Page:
OTSGs recycle oilsands produced water for steam production allowing for improved energy efficiency, while also reducing greenhouse gas emissions.
The produced water typically contains considerable amounts of dissolved constituents including calcium, magnesium, iron, sodium, silica, organics and suspended matter, such as bitumen.
Some of the dissolved inorganic and organic constituents propagate into the boiler feed water. When steam is generated, the presence of these constituents in the water causes fouling or the accumulation of organic/inorganic deposits in the OTSGs. Over time, this can lead to corrosion and erosion, which can then cause premature and costly OTSG failures.
Pilot rigs are a unique aspect of research collaboration
The OTSG#3 is a scaled down model of a commercial OTSG, specifically built for the research collaboration. It will be used to generate similar steam conditions as seen in normal in-situ operations to mimic corrosion/erosion tendencies. The outcome will result in process improvements and achieve practical solutions tailored to addressing erosion/corrosion.
Led by Martez, a team of multi-disciplinary researchers from SAIT will investigate, operate, test, troubleshoot and maintain the pilot rigs for the project at the new OTSG#3 lab.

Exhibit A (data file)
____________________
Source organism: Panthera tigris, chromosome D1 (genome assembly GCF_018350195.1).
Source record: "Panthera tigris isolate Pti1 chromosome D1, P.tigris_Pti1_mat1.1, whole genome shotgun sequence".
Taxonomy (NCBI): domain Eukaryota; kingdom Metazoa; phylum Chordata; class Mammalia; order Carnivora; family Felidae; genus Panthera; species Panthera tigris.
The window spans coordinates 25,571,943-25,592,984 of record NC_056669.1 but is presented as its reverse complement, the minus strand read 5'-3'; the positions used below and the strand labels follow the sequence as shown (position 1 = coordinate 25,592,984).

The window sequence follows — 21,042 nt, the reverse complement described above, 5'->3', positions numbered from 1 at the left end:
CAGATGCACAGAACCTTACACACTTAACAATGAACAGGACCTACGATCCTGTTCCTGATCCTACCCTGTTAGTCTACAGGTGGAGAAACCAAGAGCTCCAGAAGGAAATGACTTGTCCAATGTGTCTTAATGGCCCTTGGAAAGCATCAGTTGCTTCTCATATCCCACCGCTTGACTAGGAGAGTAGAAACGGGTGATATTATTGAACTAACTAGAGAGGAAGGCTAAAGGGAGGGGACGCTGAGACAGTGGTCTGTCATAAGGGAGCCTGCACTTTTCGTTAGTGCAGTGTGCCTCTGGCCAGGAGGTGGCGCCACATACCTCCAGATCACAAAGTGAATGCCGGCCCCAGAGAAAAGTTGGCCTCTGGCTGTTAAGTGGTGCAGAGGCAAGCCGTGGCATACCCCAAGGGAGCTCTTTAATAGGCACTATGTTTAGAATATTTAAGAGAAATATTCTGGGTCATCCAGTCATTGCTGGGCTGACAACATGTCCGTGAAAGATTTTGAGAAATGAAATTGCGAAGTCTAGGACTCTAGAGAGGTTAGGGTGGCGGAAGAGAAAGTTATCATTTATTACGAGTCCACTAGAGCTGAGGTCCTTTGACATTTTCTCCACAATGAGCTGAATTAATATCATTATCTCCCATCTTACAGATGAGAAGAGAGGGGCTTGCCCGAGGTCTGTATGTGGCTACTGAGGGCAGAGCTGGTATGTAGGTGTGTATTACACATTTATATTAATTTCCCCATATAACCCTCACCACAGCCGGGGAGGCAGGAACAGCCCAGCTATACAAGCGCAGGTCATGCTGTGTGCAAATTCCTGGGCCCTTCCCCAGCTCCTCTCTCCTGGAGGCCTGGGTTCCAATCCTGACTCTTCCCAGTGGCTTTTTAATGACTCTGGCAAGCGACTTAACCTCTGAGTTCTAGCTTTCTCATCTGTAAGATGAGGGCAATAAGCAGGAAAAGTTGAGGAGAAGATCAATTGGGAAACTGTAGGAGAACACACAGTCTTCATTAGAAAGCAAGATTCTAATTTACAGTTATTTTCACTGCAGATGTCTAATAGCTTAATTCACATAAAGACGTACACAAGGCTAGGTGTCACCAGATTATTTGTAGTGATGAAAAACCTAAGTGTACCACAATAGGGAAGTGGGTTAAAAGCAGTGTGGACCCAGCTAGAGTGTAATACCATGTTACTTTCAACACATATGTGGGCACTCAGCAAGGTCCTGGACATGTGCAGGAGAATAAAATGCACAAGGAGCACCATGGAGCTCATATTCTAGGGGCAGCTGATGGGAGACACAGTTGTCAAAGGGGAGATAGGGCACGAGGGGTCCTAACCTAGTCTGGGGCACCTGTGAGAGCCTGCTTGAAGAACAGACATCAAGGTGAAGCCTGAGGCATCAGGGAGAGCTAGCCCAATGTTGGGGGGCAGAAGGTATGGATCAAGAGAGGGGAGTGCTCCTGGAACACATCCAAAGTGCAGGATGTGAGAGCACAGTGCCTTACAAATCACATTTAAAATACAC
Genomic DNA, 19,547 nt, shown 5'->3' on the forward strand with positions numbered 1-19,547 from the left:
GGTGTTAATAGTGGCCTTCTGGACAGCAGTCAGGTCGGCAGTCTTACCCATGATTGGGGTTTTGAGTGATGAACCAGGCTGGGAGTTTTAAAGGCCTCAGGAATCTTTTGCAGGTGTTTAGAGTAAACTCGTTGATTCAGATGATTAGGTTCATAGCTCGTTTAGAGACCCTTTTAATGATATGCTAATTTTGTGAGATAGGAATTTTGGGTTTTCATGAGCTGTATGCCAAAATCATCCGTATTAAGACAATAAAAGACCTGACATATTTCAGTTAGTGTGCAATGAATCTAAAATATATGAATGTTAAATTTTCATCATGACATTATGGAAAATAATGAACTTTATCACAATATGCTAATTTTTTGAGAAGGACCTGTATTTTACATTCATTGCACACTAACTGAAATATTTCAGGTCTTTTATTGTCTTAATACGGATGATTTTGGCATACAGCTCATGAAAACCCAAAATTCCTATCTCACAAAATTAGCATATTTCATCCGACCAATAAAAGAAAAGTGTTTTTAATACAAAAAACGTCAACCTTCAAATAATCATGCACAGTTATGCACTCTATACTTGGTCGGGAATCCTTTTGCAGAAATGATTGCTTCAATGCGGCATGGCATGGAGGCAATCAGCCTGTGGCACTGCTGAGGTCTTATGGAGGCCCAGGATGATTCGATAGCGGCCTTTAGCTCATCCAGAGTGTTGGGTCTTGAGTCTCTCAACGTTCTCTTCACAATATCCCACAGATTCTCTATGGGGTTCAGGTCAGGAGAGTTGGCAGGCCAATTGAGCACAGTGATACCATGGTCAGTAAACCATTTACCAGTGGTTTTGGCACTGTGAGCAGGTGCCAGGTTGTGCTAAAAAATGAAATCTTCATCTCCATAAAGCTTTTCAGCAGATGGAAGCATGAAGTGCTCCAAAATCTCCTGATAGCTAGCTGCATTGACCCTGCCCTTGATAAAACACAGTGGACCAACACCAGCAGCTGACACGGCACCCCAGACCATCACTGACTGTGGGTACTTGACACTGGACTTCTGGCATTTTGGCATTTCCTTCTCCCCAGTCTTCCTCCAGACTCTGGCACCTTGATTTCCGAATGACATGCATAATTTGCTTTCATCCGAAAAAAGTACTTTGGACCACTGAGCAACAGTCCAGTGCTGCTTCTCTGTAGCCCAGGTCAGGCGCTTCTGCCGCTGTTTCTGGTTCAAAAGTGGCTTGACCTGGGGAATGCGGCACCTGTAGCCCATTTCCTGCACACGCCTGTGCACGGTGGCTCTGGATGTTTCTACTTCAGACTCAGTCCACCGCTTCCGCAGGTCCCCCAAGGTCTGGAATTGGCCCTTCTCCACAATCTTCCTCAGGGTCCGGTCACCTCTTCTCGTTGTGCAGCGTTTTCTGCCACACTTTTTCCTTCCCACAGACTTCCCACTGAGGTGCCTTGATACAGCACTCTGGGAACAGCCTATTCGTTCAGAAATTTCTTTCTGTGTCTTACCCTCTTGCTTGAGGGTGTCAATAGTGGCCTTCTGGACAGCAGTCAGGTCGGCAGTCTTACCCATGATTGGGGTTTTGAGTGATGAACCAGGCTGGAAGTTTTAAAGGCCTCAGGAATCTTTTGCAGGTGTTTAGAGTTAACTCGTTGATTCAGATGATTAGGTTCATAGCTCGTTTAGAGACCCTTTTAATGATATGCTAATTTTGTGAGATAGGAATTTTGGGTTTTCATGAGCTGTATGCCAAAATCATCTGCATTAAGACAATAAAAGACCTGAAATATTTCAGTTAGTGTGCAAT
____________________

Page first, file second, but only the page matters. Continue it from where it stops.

“The OTSG#3 pilot rig will be used to intake boiler feed water with total dissolved solids of up to 12,000 parts per million in order to investigate and evaluate the erosion and corrosion on a test article that is situated downstream of the steam generator,” says Martez.
“This specialized equipment will allow students and researchers from three academic institutions to find solutions by conducting various investigations and experiments, using both synthetic water and typical boiler feed water from SAGD facilities.”
OTSG#3 was built in Alberta with intellectual property transferred from Suncor Energy, and inputs from scientists of the former General Electric Water and Process Technologies, New York.
“The opportunity for SAIT’s CERCUTS team to be part of COSIA’s focused plan collaborating with two universities in finding scientific solutions to energy efficiency and emission reduction is very exciting and timely right now,” says Joseph Apawan, OTSG#3 lab coordinator.
“The results of the in-situ steam research aim to determine the factors that contribute to significant environmental benefits in water management, energy efficiency and emissions reduction,” says Dr. Aprami Jaggi, a research scientist overseeing the OTSG#3 research.
This OTSG steam generation research at SAIT is supported by the Natural Sciences and Engineering Research Council of Canada (NSERC), Canada Foundation for Innovation (CFI), the Government of Alberta’s Research Capacity Building Program, Alberta Innovates-Environmental Innovation, Canada’s Oil Sands Innovation Alliance (COSIA), Suncor Energy Inc., Canada First Research Excellence Fund, Spartan Controls, and other valued industry and funding partners.